I would have been happy to die the most painful death,” writes Andrew Solomon, in his book, The Noonday Demon: An Atlas of Depression, “though I was too dumbly lethargic even to conceptualize suicide.”

On Thursday, the 21st of April, 2016, we saw one of our own – a student at a renowned university in Pakistan – taking his life by hanging himself from the ceiling fan. In the same week, which happened ironically to be Depression Awareness Week, we have seen multiple incidents of students either committing suicide or attempting to do so: one student self-immolated whereas another threatened to commit suicide by climbing atop a water tank in his university.

Perhaps, this is the time for Pakistan as a community to wake up and understand what depression is and what the main causes of suicide are. After all, suicide is a one-way ticket away from consciousness, with no return options included. It is also that very same consciousness that needs to be looked at to understand what the problem really is.

Andrew Solomon in his writing posits that suicide and depression are closely linked, but that the two are not necessarily causes for each other. While the DSM (Diagnostic and Statistical Manual) lists ‘suicidality’ as a symptom of depression, it can well work the other way around as well. As he states, “Suicide, in its many forms, is a complication of depression; it is critical to understand how a depression can become fatal.”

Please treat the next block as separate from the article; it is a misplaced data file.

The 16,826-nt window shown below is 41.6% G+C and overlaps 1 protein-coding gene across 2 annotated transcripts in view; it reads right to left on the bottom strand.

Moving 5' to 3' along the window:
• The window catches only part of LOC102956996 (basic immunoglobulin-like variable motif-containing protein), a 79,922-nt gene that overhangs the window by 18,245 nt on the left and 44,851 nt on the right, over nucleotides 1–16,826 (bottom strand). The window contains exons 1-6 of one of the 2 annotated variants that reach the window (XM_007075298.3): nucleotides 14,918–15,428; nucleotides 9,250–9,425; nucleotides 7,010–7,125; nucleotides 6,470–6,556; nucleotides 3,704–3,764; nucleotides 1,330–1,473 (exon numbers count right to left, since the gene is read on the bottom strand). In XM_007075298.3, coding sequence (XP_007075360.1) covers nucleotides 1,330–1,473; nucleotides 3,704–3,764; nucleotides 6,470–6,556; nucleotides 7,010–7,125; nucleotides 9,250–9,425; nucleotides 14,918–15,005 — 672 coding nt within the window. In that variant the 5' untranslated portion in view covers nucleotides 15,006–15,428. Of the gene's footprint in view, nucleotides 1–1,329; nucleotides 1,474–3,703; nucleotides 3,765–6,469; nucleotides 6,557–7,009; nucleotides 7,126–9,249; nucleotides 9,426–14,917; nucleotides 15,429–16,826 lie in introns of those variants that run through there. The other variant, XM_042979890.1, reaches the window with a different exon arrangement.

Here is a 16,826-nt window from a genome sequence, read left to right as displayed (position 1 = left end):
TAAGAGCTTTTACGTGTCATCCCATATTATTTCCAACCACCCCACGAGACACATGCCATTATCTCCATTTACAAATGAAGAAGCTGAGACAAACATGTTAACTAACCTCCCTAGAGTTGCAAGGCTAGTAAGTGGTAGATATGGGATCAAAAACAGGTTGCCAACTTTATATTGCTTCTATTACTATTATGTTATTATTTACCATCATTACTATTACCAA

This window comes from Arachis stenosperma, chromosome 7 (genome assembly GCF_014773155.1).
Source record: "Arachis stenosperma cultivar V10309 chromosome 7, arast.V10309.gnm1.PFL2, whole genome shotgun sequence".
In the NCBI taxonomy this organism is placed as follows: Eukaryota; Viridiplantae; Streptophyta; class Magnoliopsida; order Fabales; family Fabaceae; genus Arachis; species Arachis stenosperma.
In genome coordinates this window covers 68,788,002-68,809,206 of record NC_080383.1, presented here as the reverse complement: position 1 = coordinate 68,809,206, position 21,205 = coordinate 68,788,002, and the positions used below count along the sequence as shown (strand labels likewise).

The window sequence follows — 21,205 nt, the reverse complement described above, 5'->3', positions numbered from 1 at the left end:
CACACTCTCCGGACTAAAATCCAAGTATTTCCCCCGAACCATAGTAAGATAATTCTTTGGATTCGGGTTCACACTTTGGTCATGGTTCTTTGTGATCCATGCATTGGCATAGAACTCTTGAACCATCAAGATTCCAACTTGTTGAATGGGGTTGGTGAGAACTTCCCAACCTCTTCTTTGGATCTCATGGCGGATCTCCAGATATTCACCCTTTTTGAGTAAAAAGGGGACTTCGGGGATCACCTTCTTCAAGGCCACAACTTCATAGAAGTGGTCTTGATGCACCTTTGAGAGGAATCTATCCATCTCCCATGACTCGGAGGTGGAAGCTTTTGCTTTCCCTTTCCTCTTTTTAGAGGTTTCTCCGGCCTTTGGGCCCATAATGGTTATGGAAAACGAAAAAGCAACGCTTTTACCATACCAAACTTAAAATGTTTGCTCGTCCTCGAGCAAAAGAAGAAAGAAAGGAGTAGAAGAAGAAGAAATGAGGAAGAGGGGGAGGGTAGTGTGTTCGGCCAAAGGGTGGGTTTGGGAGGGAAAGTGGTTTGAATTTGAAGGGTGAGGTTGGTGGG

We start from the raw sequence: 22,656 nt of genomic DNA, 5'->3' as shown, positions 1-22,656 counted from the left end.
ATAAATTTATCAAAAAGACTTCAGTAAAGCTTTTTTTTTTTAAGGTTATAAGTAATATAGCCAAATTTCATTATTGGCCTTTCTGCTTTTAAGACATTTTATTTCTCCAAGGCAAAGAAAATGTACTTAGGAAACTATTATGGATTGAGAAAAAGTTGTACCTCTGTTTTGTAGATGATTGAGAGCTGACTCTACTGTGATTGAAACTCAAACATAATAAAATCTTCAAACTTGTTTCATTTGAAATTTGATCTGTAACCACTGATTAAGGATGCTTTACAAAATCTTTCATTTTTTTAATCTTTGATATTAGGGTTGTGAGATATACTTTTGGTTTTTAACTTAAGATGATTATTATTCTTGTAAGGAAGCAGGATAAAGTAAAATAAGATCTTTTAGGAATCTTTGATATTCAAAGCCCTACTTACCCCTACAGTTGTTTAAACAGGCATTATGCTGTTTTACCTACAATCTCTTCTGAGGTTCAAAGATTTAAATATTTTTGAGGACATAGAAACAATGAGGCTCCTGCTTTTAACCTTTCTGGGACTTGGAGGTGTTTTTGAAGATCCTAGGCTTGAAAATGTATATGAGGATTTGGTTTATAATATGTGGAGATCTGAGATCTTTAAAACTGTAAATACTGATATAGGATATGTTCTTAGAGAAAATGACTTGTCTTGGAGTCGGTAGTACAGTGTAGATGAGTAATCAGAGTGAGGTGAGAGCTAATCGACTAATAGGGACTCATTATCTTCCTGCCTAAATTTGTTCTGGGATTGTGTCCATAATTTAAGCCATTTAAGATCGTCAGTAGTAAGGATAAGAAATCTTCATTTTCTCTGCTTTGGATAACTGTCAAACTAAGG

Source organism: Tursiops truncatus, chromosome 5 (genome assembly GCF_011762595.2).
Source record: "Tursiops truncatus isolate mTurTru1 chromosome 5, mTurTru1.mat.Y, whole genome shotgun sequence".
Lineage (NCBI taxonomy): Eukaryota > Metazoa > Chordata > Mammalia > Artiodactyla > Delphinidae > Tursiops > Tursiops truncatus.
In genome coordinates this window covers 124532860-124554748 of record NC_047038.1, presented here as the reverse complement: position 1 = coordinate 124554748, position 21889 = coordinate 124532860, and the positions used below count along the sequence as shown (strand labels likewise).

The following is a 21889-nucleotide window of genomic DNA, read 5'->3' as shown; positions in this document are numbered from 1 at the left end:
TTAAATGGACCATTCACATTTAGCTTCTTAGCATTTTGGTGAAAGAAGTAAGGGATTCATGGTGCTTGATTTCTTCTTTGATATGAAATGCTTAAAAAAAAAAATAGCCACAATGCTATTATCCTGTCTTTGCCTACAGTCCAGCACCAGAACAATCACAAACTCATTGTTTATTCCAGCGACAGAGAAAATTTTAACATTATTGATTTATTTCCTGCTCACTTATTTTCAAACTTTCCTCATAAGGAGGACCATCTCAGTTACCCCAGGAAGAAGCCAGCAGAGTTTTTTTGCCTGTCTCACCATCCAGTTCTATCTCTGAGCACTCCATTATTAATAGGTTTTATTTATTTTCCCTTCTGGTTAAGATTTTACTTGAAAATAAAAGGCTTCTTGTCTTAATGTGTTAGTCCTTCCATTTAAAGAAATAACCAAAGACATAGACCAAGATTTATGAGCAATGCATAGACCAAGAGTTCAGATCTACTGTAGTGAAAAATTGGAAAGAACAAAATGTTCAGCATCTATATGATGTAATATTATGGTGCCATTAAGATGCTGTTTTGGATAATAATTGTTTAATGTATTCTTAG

Suicide, or the act of taking one’s own life, currently holds a global mortality rate of 16 people per 100,000, according to the World Health Organization. Global suicide rates have increased by 60% in the past 45 years; if the rate remains constant, there will be one suicide every 20 seconds by the year 2020.

In a world where mental health awareness is starting to slowly take off from the tarmac of hushed taboos and silenced conversations, Pakistan remains a state where in its supposed commitment to Islamic ideology, suicide remains a crime, punishable under the Pakistan Penal Code (PPC). Section 325 of the PPC states,

“Whoever attempts to commit suicide and does any act towards the commission of such offence, shall be punished with simple imprisonment for a term which may extend to one year, or with fine, or with both.”

There are very few institutionalized mechanisms in Pakistan that cater to the psychological needs of individuals, especially students.

Schools and universities are considered centers for education. However, while they may do immaculately well on imparting textbook education, they seem to lack in providing a holistic understanding of life and the complexities one may face in it.

Students are the most prone to facing issues relating to stress, and those facing the highest risk within the student community are medical students (according to a research conducted in Canada and USA). Prolonged and untreated episodes of stress have the ability to turn into a mental disorder known as anxiety and as Andrew Solomon points out, “Depression exacerbated by anxiety has a much higher suicide rate than depression alone, and it is much harder to recover from.” Anxiety attacks are perpetuated by the body’s inability to regulate certain hormones and it results in an extended and prolonged sensation of fright and flight – the very same mechanisms created to defend our bodies from external (and internal) threats.